Borland plans to spin off Delphi
|It's the end of an era. And the beginning of another.|
Borland Software Corporation announced a couple days ago that it is spinning off its programming languages division into a separate company and seeking a buyer for it. These languages include Delphi, C++ Builder, and Jbuilder, the most widely used cross-platform Java development environment. Delphi, which was the first truly object-oriented language packaged with a visual development environment, was designed by Anders Heilsberg. Anders was with Borland from its inception in the mid eighties until 1996, when he was successfully wooed by Microsoft Corporation, where he has led the development of the C# language. To a large extent, It was Delphi, and its DOS-era former incarnation, Turbo Pascal, that built Borland. And a generation of pc applications. But languages are no longer the corporation's focus. The letter from Borland CEO Tod Nielsen says:
Our intent is to create a standalone business focused on the IDE (Integrgated Development Environment) market, capable of investing in the opportunities that exist for these product lines and advancing developer productivity.... It goes without saying that we will do everything possible to ensure a successful transition of our products and customers to the new entity.Why do I care? Members Only Software products are all written in Delphi. Delphi has always had a fanatically devoted user base, and I seem to be among them. The ease of use, the great integrated editor and debugging tools, the huge component libraries have made it a natural for our sort of work, where rapid development equates to lower cost to users. So of course I'm wondering what this will mean for the future of Delphi. Is it finally getting a home of its own, or being sent to the glue factory?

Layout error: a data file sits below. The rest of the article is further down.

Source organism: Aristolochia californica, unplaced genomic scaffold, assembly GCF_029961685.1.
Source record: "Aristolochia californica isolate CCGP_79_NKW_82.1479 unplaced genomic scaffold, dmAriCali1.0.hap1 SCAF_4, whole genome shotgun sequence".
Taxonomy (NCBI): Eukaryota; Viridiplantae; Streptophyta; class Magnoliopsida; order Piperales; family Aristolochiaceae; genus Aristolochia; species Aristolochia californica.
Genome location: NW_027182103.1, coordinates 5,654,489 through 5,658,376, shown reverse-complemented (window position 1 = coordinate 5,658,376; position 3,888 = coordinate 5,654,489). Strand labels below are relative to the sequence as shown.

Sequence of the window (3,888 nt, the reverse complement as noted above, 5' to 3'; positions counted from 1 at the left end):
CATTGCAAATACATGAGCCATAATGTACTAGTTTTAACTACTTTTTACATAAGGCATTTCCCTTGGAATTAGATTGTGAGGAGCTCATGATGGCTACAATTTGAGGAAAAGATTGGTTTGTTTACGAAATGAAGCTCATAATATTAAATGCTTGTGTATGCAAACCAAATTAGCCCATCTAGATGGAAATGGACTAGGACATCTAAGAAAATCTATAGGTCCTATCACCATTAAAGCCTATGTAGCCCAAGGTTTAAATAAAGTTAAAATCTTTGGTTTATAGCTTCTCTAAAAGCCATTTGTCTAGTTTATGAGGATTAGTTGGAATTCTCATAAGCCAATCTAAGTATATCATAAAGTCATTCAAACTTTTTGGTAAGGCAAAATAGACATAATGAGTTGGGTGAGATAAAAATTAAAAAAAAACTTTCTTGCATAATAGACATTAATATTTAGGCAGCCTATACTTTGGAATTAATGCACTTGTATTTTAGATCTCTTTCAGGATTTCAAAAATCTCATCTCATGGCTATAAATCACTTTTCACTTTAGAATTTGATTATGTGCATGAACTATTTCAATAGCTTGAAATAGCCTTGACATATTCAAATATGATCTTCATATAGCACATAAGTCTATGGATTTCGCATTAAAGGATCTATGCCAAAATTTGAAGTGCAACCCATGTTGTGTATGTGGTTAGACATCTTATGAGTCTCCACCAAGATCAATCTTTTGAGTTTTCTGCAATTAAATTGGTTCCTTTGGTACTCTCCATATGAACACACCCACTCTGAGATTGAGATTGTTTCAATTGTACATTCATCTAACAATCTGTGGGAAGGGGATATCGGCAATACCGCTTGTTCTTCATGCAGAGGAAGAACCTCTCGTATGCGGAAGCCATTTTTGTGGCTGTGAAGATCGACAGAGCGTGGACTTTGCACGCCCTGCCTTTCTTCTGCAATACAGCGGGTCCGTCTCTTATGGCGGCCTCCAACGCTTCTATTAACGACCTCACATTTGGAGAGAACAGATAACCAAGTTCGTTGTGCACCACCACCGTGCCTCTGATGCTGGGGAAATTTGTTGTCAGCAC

Most of the Delphi developers I've checked with are fully in favor of the move. Deepak Shenoy complains that Borland, who has been focusing on their software management tools and not on languages, has not been giving Delphi or JBuilder the investment it deserves, in terms of enhancement or marketing, and concludes:
This is a great step for Delphi (and other IDE products). The team seems extremely excited in a happy sort of way, and seems to be waiting to throw away the shackles that hold them back. The message is universal, and clear: The IDE people at Borland want this, and want this now. It's time for us, the community, to watch them weave their magic.Another developer, Nick Hodges, writes:
Delphi's biggest problem, of course, was that the product and all the people we know who work on it and love it ("Old Borland") were gradually being marginalized by "New Borland". Well, it sure seems like all the "Old Borland" folks will become part of Delphi, Inc. That's very good news.And the Delphi folks at Borland do indeed seem to be enthusiastic. David Intersimone, currently the longest term employee at Borland (he's been there since 1985!), says in his blog on the Borland site:
I'm really excited to be moving to the new company. We've got the right team members, we've got the tool and component partner eco-system, we have the authors, trainers, consultants, and we have the most important part: a loyal community. Our new company will be focused completely on you and your success.Long-time industry watcher and former Borlander Jeff Duntemann sums it all up like this:
I think many may have it wrong: Borland isn't dumping Delphi; Delphi is dumping Borland.So it looks good. A new and as yet unnamed investor, an increased focus on developer relations, and excited team members eager to get back into control of the product. I'm looking forward to the next release!
Tags: nptech, delphi